Early next year, the public will have access to a new tool that makes the cost of health care more transparent — it’s a statewide database of insurance claims. 

Georgia will join about half of all states that already have an all-payer claims database, or an APCD. The database and visualizations to come were developed with support from the Georgia Tech Research Institute. 

By making this data publicly available, the state legislature hopes to encourage “data-driven, evidence-based improvements in access, quality, and cost of health care,” according to language in the law that put the APCD in motion. 

All-payer claims databases use de-identified insurance claims data to make average costs public, for things like ambulances, labor and delivery, dentistry, and medicine for chronic diseases. 

It will be the largest single source of aggregate health care data in the state, said Jon Duke with Georgia Tech’s Center for Health Analytics and Informatics. Once public, the data can be categorized by age, rural or urban residency, insurance type and service provided. 

The goal would be: Let me look at my county, let me look in my area," Duke said. "Compared to other areas, let me try to get a better understanding of the health in that environment from what is available in claims.”

Unlike public health data, the APCD will be updated every few months, rather than annually. 

“We want this to be a tool and a resource to finally shed light and understanding to the average Georgia citizen about what health care is, and how they can access it,” said Megan Denham, senior research associate at the Georgia Tech Research Institute.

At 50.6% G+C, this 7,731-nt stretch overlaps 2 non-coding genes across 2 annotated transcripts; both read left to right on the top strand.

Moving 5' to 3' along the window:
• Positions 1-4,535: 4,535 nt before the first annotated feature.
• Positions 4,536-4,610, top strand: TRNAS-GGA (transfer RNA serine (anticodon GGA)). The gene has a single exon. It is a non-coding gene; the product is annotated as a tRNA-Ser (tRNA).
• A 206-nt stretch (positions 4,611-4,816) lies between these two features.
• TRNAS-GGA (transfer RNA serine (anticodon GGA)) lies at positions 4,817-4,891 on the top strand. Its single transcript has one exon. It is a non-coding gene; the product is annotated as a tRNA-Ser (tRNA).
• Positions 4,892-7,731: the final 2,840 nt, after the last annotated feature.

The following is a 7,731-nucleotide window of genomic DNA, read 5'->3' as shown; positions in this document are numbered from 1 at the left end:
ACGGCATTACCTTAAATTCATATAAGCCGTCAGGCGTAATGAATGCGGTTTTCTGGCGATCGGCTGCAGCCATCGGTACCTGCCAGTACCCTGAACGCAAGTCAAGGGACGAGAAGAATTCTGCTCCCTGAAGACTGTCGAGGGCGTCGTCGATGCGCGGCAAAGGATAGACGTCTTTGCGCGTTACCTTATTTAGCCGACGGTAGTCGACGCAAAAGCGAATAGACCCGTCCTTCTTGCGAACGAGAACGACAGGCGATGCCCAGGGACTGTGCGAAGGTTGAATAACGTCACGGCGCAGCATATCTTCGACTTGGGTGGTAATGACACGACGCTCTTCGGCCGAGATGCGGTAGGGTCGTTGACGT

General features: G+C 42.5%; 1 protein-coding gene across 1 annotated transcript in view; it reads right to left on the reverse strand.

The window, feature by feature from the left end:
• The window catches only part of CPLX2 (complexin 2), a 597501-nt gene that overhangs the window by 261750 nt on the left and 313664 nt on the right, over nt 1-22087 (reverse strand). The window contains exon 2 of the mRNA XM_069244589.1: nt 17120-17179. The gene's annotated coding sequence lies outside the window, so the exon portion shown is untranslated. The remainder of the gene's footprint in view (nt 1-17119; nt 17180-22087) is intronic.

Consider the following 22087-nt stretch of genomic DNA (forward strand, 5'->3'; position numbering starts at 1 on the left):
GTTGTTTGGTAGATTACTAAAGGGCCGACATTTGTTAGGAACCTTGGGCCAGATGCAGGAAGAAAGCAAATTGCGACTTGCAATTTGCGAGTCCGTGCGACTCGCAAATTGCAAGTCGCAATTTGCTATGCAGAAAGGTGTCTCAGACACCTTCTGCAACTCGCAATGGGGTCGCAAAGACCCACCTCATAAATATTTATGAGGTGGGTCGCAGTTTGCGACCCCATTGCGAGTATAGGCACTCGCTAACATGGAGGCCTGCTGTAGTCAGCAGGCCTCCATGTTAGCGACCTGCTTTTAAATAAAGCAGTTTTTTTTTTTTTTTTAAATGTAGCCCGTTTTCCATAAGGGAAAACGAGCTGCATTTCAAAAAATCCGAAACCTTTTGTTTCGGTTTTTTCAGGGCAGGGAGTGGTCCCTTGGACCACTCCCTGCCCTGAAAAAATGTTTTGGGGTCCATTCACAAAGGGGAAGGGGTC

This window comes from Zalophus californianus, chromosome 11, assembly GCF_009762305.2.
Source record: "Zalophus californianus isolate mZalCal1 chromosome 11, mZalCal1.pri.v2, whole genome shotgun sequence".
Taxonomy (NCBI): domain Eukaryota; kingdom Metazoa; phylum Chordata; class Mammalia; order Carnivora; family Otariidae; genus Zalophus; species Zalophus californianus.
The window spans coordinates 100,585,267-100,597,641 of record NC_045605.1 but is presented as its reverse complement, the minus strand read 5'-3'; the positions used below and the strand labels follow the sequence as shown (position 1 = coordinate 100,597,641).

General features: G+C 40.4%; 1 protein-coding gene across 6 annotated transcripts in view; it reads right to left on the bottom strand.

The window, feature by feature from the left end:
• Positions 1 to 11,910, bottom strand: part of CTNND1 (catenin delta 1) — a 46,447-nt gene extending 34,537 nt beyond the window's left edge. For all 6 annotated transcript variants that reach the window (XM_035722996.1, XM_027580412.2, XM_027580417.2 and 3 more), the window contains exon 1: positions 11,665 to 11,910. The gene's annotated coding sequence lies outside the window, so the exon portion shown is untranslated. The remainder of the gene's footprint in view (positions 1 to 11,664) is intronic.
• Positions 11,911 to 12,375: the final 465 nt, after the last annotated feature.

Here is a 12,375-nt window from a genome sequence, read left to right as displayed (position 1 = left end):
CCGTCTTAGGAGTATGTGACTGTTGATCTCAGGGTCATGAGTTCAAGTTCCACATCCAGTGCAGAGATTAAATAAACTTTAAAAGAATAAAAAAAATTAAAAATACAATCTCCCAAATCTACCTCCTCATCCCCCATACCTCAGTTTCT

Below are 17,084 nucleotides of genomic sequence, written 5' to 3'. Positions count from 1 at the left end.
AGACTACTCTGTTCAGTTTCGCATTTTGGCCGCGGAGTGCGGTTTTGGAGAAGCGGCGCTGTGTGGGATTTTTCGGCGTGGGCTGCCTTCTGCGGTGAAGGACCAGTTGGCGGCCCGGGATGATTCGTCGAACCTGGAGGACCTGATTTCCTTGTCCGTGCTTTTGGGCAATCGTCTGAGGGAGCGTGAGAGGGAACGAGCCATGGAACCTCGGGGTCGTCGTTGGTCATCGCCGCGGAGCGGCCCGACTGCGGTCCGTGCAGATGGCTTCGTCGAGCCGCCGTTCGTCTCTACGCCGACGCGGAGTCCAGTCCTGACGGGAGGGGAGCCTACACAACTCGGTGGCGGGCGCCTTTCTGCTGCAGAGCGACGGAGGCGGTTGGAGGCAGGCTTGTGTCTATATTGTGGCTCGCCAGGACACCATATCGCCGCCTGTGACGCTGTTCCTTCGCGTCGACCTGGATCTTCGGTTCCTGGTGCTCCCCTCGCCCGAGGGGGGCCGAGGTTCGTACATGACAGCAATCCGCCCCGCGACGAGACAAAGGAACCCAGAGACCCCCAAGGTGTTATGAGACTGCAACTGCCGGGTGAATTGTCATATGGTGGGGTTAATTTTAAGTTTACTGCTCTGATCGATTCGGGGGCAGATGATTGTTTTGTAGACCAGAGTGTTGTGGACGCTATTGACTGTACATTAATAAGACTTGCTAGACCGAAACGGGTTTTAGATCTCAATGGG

To start, Georgia’s APCD will include insurance claim data from millions of residents to represent about 50% of the population, according to the researchers at Georgia’s Tech. About 75% of residents will be represented in the data by 2025. Data collected through the Georgia APCD will be available through a public dashboard online and public use files. 

Only insurance providers that cover more than 1,000 beneficiaries are required to submit data to the APCD. It’s a voluntary process for some smaller companies and employer-sponsored coverage providers. 

Also left out of the data, of course, are people without insurance. That makes it hard to really understand health care disparities. People without insurance are more likely to forgo preventative care, which can result in higher rates of chronic diseases and mental health issues. 

“So far, that's one of the challenges that has evaded most of the states,” Denham said about tracking health outcomes for the uninsured. 

About 250,000 people in Georgia live in a coverage gap, because they have an income higher than what’s accepted for Medicaid coverage but not enough to qualify for subsidies for ACA insurance plans. Thousands more are also uninsured but may be eligible for coverage under the ACA.